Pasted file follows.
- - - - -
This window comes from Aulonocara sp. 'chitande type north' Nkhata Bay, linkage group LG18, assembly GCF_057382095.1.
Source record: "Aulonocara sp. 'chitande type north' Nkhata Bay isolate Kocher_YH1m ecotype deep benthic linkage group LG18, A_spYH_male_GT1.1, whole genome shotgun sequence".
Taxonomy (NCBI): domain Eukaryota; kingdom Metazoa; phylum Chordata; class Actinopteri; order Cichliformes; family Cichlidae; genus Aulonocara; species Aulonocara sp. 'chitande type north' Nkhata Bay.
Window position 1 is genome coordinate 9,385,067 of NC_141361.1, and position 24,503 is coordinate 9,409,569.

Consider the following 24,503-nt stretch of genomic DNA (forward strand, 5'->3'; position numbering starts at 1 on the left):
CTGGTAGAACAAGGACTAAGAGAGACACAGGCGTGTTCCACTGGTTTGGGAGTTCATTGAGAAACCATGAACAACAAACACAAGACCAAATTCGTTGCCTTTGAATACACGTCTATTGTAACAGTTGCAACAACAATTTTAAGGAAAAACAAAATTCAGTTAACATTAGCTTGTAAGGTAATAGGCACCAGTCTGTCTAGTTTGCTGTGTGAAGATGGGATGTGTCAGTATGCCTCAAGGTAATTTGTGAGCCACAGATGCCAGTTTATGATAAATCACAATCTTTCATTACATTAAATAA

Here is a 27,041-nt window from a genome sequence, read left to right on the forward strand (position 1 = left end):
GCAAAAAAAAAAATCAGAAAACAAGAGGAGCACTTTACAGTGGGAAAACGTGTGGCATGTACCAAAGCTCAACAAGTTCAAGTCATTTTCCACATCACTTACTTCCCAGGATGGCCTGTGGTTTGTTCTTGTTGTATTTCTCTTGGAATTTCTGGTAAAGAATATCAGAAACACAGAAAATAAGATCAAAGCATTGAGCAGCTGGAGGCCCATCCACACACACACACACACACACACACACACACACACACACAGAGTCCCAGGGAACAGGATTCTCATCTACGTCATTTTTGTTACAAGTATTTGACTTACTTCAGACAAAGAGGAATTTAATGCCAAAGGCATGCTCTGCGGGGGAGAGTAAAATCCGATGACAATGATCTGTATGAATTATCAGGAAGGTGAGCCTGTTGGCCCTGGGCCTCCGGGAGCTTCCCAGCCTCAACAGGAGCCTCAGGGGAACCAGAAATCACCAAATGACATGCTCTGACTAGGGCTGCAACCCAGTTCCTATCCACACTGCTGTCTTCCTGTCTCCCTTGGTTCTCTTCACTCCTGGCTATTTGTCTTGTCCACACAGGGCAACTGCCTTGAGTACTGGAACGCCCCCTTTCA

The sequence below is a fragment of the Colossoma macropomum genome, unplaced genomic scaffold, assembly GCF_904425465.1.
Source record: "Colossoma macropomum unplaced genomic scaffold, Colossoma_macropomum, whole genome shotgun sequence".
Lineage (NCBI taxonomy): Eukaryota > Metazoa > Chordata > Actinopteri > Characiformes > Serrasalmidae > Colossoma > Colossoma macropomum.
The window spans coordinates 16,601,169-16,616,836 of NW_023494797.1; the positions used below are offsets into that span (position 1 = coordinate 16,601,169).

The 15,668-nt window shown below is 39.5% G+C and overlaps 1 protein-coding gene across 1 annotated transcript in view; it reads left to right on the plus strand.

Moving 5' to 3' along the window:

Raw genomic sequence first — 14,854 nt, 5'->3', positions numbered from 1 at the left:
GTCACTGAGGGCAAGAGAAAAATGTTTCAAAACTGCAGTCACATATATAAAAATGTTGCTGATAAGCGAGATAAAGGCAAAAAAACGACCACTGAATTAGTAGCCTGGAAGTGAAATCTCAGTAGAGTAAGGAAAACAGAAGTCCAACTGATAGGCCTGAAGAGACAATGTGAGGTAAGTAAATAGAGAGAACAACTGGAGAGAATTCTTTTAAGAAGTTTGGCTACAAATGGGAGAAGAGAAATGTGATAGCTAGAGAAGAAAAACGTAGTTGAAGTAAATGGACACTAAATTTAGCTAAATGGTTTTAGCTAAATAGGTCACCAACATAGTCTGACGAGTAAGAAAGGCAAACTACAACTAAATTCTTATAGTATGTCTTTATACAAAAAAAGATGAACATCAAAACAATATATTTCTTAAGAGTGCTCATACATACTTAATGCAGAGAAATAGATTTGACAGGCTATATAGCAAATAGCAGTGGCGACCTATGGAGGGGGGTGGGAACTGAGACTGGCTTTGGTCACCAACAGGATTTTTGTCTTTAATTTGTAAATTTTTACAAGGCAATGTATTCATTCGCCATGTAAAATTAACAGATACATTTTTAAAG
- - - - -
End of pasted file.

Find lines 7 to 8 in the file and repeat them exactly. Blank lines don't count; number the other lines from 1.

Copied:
Here is a 27,041-nt window from a genome sequence, read left to right on the forward strand (position 1 = left end):
GCAAAAAAAAAAATCAGAAAACAAGAGGAGCACTTTACAGTGGGAAAACGTGTGGCATGTACCAAAGCTCAACAAGTTCAAGTCATTTTCCACATCACTTACTTCCCAGGATGGCCTGTGGTTTGTTCTTGTTGTATTTCTCTTGGAATTTCTGGTAAAGAATATCAGAAACACAGAAAATAAGATCAAAGCATTGAGCAGCTGGAGGCCCATCCACACACACACACACACACACACACACACACACACACACAGAGTCCCAGGGAACAGGATTCTCATCTACGTCATTTTTGTTACAAGTATTTGACTTACTTCAGACAAAGAGGAATTTAATGCCAAAGGCATGCTCTGCGGGGGAGAGTAAAATCCGATGACAATGATCTGTATGAATTATCAGGAAGGTGAGCCTGTTGGCCCTGGGCCTCCGGGAGCTTCCCAGCCTCAACAGGAGCCTCAGGGGAACCAGAAATCACCAAATGACATGCTCTGACTAGGGCTGCAACCCAGTTCCTATCCACACTGCTGTCTTCCTGTCTCCCTTGGTTCTCTTCACTCCTGGCTATTTGTCTTGTCCACACAGGGCAACTGCCTTGAGTACTGGAACGCCCCCTTTCA